For these and other reasons a focus on model-level scores would be much more valid and useful.

Also worth noting: as in the past most makes are tightly bunched around the average, 155 problems per 100 cars this year. Consumer Reports considers any score within 20 percent of the average in its own survey to be “about average.” Applying this metric to J.D. Power’s results, 21 of the 36 brands are “about average.”

J.D. Power notes that for Cadillac, Ford, Hyundai, Lincoln, and Mercury perceptions of reliability lag reality. No surprise, since (as I’ve found all too often) people often judge (and more often than not reject) data based on how these data fit their perceptions rather than judging their perceptions based on how they fit the data.

J.D. Power’s explicit solution: convince consumers of gains in reliability. The implicit solution: pay to include VDS results in your ads. But are perceptions based on the VDS any more likely to be correct? Or, as seen in the Porsche and Jaguar cases, are they just as often part of the problem?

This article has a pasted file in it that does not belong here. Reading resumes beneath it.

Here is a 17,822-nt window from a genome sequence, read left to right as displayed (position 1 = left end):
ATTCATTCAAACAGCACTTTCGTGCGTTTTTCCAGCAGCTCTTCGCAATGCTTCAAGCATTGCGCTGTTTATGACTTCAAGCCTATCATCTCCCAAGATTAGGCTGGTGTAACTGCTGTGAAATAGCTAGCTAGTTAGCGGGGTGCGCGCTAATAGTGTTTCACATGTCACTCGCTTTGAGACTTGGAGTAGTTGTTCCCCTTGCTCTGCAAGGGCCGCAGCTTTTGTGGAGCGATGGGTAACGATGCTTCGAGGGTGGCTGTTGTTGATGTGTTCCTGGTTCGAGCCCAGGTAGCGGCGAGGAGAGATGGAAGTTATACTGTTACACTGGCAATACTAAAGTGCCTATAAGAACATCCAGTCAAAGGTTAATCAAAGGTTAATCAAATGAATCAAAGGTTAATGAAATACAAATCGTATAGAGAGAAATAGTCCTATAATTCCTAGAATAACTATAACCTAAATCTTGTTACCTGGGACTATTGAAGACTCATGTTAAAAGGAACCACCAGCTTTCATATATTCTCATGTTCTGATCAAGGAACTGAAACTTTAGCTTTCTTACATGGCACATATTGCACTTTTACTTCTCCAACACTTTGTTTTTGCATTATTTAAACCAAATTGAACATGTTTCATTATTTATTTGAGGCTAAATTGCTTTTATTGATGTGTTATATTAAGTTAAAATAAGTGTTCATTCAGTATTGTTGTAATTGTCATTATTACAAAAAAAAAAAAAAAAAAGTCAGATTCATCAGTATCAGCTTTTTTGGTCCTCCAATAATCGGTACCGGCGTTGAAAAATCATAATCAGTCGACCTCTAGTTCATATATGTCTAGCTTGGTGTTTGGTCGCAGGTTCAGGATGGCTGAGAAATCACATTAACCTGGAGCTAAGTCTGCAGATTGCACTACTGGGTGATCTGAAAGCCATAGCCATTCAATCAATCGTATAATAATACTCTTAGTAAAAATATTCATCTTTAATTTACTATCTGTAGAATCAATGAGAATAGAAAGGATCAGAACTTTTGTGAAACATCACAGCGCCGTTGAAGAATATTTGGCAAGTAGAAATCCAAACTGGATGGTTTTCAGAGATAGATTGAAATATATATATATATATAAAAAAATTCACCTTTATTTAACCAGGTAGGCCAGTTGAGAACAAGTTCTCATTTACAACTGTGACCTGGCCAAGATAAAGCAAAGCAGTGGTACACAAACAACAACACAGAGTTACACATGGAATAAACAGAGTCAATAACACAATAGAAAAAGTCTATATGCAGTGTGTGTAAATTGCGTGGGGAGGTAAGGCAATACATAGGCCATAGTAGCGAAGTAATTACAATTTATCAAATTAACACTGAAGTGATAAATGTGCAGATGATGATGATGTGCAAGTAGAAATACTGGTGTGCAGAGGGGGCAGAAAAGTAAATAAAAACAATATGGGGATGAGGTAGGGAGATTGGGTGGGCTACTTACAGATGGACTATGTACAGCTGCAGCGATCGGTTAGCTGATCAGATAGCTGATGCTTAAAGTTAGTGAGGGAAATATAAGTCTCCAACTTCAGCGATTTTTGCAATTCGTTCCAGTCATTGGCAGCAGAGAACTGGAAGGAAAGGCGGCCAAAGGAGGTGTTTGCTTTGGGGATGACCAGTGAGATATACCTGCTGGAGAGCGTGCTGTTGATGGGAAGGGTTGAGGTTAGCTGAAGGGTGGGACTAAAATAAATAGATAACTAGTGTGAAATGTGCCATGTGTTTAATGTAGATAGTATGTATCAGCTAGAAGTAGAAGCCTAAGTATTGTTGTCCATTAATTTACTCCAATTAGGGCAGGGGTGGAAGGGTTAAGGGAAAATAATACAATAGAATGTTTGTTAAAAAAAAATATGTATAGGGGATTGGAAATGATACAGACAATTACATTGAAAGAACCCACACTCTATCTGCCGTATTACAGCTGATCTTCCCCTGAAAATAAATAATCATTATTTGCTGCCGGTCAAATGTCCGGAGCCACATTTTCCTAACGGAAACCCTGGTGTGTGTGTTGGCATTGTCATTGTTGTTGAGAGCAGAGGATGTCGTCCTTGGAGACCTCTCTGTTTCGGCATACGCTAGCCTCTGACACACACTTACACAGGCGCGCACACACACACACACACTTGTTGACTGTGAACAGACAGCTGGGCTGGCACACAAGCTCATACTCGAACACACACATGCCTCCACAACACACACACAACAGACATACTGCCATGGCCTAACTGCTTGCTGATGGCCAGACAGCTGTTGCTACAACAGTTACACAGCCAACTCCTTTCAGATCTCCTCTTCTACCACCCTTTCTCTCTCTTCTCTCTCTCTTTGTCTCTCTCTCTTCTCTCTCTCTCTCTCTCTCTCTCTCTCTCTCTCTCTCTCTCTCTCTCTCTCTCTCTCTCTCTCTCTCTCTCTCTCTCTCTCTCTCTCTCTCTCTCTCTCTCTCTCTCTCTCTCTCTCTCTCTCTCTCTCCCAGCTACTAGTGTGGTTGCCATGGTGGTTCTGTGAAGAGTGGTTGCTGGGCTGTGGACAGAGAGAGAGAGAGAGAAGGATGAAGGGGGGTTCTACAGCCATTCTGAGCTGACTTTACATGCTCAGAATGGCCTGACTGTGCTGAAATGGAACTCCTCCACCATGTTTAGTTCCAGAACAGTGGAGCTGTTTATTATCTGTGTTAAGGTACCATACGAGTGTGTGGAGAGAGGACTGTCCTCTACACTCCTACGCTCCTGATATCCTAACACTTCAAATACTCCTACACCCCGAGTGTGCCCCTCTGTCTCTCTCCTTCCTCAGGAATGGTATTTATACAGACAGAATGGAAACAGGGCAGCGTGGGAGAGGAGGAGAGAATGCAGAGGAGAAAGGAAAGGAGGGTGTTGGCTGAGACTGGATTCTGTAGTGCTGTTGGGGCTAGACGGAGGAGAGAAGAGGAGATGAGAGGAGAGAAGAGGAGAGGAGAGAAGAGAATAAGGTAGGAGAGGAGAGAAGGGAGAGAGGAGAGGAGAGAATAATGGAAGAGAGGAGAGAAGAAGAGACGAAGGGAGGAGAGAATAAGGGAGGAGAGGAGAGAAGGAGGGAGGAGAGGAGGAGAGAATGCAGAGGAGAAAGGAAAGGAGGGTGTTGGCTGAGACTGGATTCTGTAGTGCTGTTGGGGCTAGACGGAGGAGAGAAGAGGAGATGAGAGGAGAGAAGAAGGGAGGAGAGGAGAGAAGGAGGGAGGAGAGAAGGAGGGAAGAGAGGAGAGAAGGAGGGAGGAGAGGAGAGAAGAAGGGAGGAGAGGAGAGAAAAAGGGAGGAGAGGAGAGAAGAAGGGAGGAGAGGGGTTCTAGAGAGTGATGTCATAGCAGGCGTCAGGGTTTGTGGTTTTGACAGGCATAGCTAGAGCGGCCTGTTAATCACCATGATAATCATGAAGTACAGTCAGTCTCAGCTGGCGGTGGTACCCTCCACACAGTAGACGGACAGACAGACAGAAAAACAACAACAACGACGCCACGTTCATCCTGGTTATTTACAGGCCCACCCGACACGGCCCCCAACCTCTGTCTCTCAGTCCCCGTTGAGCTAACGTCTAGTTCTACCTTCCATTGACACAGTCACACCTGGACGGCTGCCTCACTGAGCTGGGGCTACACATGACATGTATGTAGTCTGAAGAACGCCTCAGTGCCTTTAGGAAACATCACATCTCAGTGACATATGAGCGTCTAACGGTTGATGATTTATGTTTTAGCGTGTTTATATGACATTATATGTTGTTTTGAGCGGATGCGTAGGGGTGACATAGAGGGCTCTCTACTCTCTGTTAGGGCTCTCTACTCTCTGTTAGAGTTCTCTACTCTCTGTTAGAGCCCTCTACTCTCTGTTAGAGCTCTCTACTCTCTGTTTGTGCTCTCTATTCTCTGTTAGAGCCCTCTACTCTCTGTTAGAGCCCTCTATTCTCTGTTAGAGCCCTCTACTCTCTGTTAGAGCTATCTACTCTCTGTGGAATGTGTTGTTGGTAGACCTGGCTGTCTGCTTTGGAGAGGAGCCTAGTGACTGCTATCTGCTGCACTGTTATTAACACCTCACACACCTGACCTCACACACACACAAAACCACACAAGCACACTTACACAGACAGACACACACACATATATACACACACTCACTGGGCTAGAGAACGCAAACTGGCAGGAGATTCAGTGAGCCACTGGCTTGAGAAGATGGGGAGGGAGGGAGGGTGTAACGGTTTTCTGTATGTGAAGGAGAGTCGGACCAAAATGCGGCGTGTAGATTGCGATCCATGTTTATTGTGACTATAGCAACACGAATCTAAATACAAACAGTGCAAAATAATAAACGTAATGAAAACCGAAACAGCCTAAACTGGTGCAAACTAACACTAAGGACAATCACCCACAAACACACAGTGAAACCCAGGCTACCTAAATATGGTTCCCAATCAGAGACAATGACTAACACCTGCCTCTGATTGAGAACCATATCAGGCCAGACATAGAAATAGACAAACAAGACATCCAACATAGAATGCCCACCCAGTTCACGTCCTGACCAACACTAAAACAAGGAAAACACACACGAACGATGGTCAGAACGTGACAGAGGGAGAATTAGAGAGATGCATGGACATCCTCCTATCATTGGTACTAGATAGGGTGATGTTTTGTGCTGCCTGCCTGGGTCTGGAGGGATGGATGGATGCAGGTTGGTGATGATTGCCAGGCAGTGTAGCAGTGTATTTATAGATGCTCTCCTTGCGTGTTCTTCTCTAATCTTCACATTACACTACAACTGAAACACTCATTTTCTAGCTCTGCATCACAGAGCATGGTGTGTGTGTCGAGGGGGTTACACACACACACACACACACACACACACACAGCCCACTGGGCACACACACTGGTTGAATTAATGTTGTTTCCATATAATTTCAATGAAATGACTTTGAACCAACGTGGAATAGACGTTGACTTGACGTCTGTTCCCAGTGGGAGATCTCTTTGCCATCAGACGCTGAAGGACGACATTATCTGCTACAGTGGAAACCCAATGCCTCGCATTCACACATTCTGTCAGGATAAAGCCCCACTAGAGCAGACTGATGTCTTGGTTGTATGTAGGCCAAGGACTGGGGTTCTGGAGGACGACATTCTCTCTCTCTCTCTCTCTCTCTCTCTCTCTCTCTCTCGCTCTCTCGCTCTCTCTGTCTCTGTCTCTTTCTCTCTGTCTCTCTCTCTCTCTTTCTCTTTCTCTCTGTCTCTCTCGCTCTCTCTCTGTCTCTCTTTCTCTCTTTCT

Michael Karesh owns and operates TrueDelta, an online source of vehicle pricing and reliability data

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Reliability Statistics Bonanza: Thirty Years Of Pannenstatistik Wed, 20 Jan 2010 22:44:31 +0000 ADAC tows and compiles Pannenstatistik

ADAC is who responds to essentially every automotive Panne (breakdown) in Germany. And with the Germanic proclivity for thorough record keeping, they have kept them all, and analyzed them more thoroughly than any of Freud’s patients ever were. Did your mother have a flat in 1983? ADAC knows. And they’ve been using it to publish annual best and worst reliability rankings since 1978. If you caught the Toyota Starlet CC, you’ll know that it was the queen of the ADAC numbers, and the bane of Mercedes and the other (once) proud builders of  the world’s most presumably durable iron. Since ADAC doesn’t have an easy way to see all thirty year’s worth of the good and naughty, my Germanic side kicked in and I spent a chunk of last night transcribing them unto a spreadsheet, because…well, that’s just how Germanic I am.